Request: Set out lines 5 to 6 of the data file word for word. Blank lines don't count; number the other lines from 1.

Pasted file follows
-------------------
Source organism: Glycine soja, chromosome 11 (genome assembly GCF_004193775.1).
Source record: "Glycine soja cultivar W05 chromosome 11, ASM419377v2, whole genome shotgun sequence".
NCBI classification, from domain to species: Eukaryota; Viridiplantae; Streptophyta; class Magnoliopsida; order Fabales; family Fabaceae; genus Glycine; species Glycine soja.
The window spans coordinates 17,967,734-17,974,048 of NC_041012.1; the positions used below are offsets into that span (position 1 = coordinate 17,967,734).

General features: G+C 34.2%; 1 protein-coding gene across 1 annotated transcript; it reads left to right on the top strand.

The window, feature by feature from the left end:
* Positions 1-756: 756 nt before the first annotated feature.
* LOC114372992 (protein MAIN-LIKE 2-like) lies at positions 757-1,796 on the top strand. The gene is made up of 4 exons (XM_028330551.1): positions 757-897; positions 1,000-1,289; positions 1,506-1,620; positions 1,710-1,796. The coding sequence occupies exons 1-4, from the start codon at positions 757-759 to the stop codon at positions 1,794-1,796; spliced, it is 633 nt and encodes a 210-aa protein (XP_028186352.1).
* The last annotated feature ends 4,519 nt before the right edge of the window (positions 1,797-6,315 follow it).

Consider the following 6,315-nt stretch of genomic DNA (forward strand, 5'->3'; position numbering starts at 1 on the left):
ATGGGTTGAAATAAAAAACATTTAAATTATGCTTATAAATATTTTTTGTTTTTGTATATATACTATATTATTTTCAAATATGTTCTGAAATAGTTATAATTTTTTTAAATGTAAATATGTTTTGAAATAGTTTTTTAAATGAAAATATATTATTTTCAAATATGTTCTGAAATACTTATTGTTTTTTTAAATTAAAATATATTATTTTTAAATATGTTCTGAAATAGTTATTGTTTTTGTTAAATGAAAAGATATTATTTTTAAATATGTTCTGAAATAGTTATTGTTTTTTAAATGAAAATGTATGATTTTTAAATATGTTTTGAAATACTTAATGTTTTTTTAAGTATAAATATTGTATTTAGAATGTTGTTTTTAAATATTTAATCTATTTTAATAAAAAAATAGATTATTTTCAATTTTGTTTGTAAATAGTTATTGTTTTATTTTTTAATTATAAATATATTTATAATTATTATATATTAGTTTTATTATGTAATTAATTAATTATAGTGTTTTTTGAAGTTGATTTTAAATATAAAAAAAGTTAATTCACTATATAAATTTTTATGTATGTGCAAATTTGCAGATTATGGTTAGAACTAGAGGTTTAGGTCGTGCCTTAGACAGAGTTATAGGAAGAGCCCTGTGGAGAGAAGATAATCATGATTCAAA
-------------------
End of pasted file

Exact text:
General features: G+C 34.2%; 1 protein-coding gene across 1 annotated transcript; it reads left to right on the top strand.

The window, feature by feature from the left end: